July 9, 2018, © Leeham News: When Boeing and Embraer announced last week the Memorandum of Understanding to form a joint venture between Boeing and Embraer Commercial Airplanes, writers and analysts jumped on the bandwagon that LNC pointed out as far back as last year.
Additionally, a Boeing partisan sees new trade complaint against C Series.
June 25, 2018, © Leeham News: Little in the way of excitement is expected at the Farnborough Air Show next month.
Airbus continues to be coy about its response to the NMA. Studies about an A321neo Plus or Plus-Plus have been talked about almost as long as Boeing has been discussing the NMA. More recently, now there’s talk of an A321 XLR.
June 20, 2018, © Leeham News: The International Association of Machinists may be playing with fire.
Puget Sound’s IAM 751 may be burned in the process.
The Charleston Post and Courier reported that the IAM will file a labor grievance over Boeing’s refusal to recognize certification of a “micro-union” while the company appeals the legality of its creation.
“Boeing ignores us at their own peril,” the newspaper quotes a union official.
The union may be pursuing this at its own peril.
At stake is where Boeing will assemble the prospective New Midmarket Aircraft, or NMA (aka 797).
May 15, 2018, © Leeham News: The engine problems at all four OEMs mean a later entry-into-service for the prospective Boeing New Midrange Aircraft (797), says an influential figure in commercial aviation.
And the longer Boeing puts off a decision to launch the NMA, the more Airbus A321neos will be in service and the more difficult an already challenging business case for the NMA becomes, says Steven Udvar-Hazy, executive chairman of Air Lease Corp.
Hazy made his remarks at the 38th annual Airfinance Journal conference today in Miami.
Special to Leeham News
By Olivier Bonnassies
April 16, 2018, (c) Airfinance Journal, Montreal: Air Canada sees the potential of a new midsize aircraft (NMA) in its fleet to avoid congested airport.
“There is a difficulty in getting slots at key airports in key times,” Calin Ravinescu, Air Canada president and chief executive officer, said at the Innovation Aerospace Forum in Montreal.
April 9, 2018, © Leeham News: Even as Airbus touted the new 251t A330-800 and optimism that aging A330-200s will kick start a replacement cycle in 2020-21, the
concurrent loss of a campaign to sell the model to American Airlines casts a shadow over the model and the entire program.
Airbus had just come off the cancellation of the only A330-800 order, by Hawaiian Airlines, which flipped to the Boeing 787-9. As the sole customer for six A330-800s, the cancellation was expected.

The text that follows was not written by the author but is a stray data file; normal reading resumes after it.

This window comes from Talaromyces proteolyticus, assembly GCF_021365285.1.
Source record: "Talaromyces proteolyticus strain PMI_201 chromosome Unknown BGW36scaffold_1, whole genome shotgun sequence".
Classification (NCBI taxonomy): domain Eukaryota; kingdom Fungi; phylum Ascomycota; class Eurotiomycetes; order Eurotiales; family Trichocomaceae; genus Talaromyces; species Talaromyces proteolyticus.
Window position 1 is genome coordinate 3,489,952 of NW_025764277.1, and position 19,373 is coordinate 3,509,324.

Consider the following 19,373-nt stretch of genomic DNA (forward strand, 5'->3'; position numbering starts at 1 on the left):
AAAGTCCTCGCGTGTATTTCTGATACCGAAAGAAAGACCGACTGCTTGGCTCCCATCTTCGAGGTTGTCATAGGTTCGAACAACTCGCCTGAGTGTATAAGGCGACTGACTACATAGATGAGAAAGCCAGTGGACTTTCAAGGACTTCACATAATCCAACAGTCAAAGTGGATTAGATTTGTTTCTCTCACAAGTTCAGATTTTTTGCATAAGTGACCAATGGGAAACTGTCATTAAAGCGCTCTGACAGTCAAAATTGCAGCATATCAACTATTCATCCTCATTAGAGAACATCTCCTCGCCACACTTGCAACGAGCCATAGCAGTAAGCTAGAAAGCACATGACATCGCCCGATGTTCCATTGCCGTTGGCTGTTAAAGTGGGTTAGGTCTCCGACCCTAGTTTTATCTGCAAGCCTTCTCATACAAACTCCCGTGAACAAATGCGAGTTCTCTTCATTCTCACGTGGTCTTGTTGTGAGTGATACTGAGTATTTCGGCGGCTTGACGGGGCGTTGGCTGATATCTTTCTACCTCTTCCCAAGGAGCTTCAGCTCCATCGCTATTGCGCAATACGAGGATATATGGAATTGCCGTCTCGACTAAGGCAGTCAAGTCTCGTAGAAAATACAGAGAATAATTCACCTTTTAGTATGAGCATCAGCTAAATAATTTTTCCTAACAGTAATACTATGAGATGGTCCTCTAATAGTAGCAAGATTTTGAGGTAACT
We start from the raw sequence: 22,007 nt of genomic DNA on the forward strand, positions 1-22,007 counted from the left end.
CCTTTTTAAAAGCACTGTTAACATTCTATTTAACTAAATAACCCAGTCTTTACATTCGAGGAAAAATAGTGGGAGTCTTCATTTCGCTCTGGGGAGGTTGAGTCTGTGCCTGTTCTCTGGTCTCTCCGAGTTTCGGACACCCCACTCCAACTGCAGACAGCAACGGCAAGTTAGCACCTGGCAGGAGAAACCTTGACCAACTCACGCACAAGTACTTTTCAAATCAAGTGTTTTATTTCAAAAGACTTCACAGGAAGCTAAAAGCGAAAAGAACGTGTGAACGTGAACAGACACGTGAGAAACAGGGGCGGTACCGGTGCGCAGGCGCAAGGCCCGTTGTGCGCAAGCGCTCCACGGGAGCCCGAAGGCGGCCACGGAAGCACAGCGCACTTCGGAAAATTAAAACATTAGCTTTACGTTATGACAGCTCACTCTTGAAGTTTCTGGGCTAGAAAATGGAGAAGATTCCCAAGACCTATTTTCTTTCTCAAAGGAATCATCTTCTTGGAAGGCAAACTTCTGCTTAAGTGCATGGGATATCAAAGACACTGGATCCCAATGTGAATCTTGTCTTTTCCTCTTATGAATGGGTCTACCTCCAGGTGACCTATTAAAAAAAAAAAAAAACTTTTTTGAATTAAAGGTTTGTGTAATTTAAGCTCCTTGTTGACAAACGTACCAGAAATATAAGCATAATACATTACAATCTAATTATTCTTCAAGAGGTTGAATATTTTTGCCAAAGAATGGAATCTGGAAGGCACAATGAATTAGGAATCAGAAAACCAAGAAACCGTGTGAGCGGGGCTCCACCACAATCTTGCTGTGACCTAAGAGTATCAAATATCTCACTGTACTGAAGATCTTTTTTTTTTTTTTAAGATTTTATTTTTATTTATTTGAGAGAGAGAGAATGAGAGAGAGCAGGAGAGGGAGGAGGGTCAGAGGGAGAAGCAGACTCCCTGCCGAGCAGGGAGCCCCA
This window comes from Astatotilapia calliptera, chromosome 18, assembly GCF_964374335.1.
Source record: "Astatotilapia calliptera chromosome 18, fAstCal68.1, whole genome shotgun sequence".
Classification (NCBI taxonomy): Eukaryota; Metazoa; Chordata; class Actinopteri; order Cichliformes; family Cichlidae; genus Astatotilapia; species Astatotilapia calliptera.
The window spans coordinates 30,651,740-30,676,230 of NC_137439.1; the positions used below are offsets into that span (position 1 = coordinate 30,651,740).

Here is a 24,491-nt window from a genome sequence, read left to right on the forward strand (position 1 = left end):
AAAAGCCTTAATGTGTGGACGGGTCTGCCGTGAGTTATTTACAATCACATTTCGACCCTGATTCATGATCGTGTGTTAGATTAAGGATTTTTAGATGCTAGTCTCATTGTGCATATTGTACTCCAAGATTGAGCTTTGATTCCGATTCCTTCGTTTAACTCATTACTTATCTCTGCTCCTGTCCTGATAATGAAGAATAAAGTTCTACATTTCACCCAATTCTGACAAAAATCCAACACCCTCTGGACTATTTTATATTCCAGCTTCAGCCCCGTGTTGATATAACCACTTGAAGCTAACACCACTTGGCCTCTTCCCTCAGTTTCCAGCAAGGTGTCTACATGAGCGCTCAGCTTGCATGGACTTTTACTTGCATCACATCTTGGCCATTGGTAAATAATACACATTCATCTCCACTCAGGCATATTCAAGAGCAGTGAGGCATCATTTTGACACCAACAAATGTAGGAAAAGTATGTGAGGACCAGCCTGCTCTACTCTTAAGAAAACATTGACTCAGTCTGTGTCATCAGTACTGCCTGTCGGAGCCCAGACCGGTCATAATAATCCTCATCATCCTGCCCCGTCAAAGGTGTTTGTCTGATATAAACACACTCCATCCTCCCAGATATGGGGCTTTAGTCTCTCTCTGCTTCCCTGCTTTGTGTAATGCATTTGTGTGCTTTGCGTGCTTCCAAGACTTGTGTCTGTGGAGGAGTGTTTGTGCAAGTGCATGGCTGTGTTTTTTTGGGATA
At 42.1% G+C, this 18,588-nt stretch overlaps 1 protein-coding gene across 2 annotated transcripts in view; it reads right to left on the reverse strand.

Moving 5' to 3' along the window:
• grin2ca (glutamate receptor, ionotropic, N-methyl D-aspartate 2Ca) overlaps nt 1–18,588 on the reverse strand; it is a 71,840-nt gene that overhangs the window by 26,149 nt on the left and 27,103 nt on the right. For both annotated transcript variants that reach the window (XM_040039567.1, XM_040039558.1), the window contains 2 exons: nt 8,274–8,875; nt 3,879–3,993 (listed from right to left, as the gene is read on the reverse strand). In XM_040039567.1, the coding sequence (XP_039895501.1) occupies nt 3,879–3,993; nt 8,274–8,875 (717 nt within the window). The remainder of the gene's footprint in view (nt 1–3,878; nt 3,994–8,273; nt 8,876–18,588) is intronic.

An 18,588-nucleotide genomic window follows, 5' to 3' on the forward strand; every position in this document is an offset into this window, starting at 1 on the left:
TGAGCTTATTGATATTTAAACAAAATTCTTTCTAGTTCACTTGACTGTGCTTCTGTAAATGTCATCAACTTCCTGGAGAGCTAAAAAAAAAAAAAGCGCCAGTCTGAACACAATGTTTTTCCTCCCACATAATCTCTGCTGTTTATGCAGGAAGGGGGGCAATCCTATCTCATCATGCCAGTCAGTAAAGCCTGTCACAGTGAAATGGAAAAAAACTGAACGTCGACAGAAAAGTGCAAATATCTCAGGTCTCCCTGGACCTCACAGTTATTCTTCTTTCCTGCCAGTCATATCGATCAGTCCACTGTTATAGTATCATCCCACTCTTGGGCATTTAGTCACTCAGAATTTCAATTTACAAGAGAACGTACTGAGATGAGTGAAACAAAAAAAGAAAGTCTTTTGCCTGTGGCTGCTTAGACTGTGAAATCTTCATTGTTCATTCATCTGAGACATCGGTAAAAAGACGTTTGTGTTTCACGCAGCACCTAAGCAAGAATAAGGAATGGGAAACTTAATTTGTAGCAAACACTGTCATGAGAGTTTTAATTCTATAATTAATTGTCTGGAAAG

Airbus hoped that an American order, for 20 -800s, would prove to be the endorsement of the program that was needed to spur worldwide sales.
Boeing was just as adamant that, like Hawaiian, American order the 787. In this case, Boeing had the leg up: the 787 was already in AA’s fleet (37 of 42 previous orders were already delivered). American wanted to simplify its fleet, not add another type. And airline officials were skeptical of the -800 for the very reason Airbus was so in need of AA’s order.
April 2, 2018, © Leeham News: Boeing’s painful experience the with the development, design, production and grounding of the 787—costing billions of dollars in overruns and penalties with a delay of nearly four years—led to a major effort to de-risk future airplane development.
The 787 experience led to a pause that resulted in pursuing derivatives of the 737 MAX and 777X instead of developing new airplanes to replace these aging platforms and leap ahead of Airbus.
Now, poised to launch its first all-new airplane program in 15 years, Boeing continues to de-risk its production.
By Bjorn Fehrm
March 26, 2018, © Leeham News: Boeing’s NMA or 797 is taking final form ahead of a decision to essentially launch the program with an Authority to Offer (ATO), widely believed to be later this year.
Now we round up the series with analyzing the potential economics of the aircraft.
March 22, 2018, © Leeham Co.: As Boeing enters the final stretch whether to launch the New Midrange Aircraft (NMA, aka 797) market focus should shift to the engines more than the airframe and even the market demand.
It all comes down to this: no engines, no plane.
Monday’s post outlined some of the issues to consider.
But there are larger implications as well.
March 20, 2018, © Leeham News: As Boeing builds the business case for the New Midrange Airplane (NMA, or 797), dozens of major factors come into play, along with the hundreds or thousands of smaller one.
The market demand, of course, is a well-known business case element.
So is price to the customer, the design and capabilities of the airplane, the engines and the technology of them, whether there will be a sole- or dual-source engine, where the airplane will be assembled and how it will be produced.
One Boeing official told LNC that the 797 is as much about production as it is everything else. This goes to cost and cost goes to pricing.
Automation, robotics, digital design, 3D printing and additive manufacturing are key to producing the 797. Many elements are already in place on other Boeing programs, most described in the media already.
One key supplier is Dassault Systemes.